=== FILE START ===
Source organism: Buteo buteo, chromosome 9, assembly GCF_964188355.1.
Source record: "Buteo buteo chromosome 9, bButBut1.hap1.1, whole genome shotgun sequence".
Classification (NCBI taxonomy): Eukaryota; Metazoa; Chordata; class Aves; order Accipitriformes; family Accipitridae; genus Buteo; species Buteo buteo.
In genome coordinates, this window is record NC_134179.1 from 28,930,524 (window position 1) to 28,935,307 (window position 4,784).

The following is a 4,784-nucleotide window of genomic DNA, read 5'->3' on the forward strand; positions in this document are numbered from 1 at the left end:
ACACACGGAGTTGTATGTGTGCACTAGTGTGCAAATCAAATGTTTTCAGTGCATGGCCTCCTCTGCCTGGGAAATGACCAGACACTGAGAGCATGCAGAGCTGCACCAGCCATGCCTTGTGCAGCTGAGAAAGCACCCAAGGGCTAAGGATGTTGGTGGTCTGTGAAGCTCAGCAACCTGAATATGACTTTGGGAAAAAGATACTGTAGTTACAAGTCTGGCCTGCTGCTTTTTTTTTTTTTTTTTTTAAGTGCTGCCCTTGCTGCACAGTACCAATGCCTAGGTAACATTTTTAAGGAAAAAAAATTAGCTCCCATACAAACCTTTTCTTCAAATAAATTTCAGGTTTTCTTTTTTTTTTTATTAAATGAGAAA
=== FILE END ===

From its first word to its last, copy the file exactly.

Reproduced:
Source organism: Buteo buteo, chromosome 9, assembly GCF_964188355.1.
Source record: "Buteo buteo chromosome 9, bButBut1.hap1.1, whole genome shotgun sequence".
Classification (NCBI taxonomy): Eukaryota; Metazoa; Chordata; class Aves; order Accipitriformes; family Accipitridae; genus Buteo; species Buteo buteo.
In genome coordinates, this window is record NC_134179.1 from 28,930,524 (window position 1) to 28,935,307 (window position 4,784).

The following is a 4,784-nucleotide window of genomic DNA, read 5'->3' on the forward strand; positions in this document are numbered from 1 at the left end:
ACACACGGAGTTGTATGTGTGCACTAGTGTGCAAATCAAATGTTTTCAGTGCATGGCCTCCTCTGCCTGGGAAATGACCAGACACTGAGAGCATGCAGAGCTGCACCAGCCATGCCTTGTGCAGCTGAGAAAGCACCCAAGGGCTAAGGATGTTGGTGGTCTGTGAAGCTCAGCAACCTGAATATGACTTTGGGAAAAAGATACTGTAGTTACAAGTCTGGCCTGCTGCTTTTTTTTTTTTTTTTTTTAAGTGCTGCCCTTGCTGCACAGTACCAATGCCTAGGTAACATTTTTAAGGAAAAAAAATTAGCTCCCATACAAACCTTTTCTTCAAATAAATTTCAGGTTTTCTTTTTTTTTTTATTAAATGAGAAA